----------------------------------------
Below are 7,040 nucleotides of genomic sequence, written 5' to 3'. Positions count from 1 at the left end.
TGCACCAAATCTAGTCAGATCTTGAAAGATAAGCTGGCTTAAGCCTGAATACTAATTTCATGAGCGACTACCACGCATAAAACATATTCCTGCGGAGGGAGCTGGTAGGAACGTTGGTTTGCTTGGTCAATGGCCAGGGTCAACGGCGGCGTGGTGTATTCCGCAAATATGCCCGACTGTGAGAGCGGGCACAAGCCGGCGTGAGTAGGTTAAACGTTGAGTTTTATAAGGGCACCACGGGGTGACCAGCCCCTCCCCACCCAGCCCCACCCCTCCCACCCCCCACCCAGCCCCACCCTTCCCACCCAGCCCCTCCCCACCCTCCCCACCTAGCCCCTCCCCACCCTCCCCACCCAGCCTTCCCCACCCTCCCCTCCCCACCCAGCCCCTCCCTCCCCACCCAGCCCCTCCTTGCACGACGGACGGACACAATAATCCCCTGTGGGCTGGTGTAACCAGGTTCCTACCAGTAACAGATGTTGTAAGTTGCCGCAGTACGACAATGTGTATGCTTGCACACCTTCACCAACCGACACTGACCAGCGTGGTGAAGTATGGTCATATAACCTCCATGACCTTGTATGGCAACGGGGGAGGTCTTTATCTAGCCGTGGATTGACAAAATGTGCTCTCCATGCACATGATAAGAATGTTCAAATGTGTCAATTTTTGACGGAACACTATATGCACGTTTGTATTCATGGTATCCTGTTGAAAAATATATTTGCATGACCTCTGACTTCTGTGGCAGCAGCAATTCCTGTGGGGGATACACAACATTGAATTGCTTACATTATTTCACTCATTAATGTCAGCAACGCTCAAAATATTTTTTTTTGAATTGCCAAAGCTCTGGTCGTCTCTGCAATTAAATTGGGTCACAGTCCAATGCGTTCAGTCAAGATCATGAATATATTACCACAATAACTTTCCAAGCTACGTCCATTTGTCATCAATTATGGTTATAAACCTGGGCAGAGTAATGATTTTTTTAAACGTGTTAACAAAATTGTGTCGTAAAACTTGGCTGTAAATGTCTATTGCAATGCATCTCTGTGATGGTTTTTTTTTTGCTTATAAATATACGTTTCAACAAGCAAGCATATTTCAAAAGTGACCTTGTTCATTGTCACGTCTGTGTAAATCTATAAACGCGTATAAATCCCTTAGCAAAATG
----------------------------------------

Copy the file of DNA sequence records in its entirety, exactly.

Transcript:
Below are 7,040 nucleotides of genomic sequence, written 5' to 3'. Positions count from 1 at the left end.
TGCACCAAATCTAGTCAGATCTTGAAAGATAAGCTGGCTTAAGCCTGAATACTAATTTCATGAGCGACTACCACGCATAAAACATATTCCTGCGGAGGGAGCTGGTAGGAACGTTGGTTTGCTTGGTCAATGGCCAGGGTCAACGGCGGCGTGGTGTATTCCGCAAATATGCCCGACTGTGAGAGCGGGCACAAGCCGGCGTGAGTAGGTTAAACGTTGAGTTTTATAAGGGCACCACGGGGTGACCAGCCCCTCCCCACCCAGCCCCACCCCTCCCACCCCCCACCCAGCCCCACCCTTCCCACCCAGCCCCTCCCCACCCTCCCCACCTAGCCCCTCCCCACCCTCCCCACCCAGCCTTCCCCACCCTCCCCTCCCCACCCAGCCCCTCCCTCCCCACCCAGCCCCTCCTTGCACGACGGACGGACACAATAATCCCCTGTGGGCTGGTGTAACCAGGTTCCTACCAGTAACAGATGTTGTAAGTTGCCGCAGTACGACAATGTGTATGCTTGCACACCTTCACCAACCGACACTGACCAGCGTGGTGAAGTATGGTCATATAACCTCCATGACCTTGTATGGCAACGGGGGAGGTCTTTATCTAGCCGTGGATTGACAAAATGTGCTCTCCATGCACATGATAAGAATGTTCAAATGTGTCAATTTTTGACGGAACACTATATGCACGTTTGTATTCATGGTATCCTGTTGAAAAATATATTTGCATGACCTCTGACTTCTGTGGCAGCAGCAATTCCTGTGGGGGATACACAACATTGAATTGCTTACATTATTTCACTCATTAATGTCAGCAACGCTCAAAATATTTTTTTTTGAATTGCCAAAGCTCTGGTCGTCTCTGCAATTAAATTGGGTCACAGTCCAATGCGTTCAGTCAAGATCATGAATATATTACCACAATAACTTTCCAAGCTACGTCCATTTGTCATCAATTATGGTTATAAACCTGGGCAGAGTAATGATTTTTTTAAACGTGTTAACAAAATTGTGTCGTAAAACTTGGCTGTAAATGTCTATTGCAATGCATCTCTGTGATGGTTTTTTTTTTGCTTATAAATATACGTTTCAACAAGCAAGCATATTTCAAAAGTGACCTTGTTCATTGTCACGTCTGTGTAAATCTATAAACGCGTATAAATCCCTTAGCAAAATG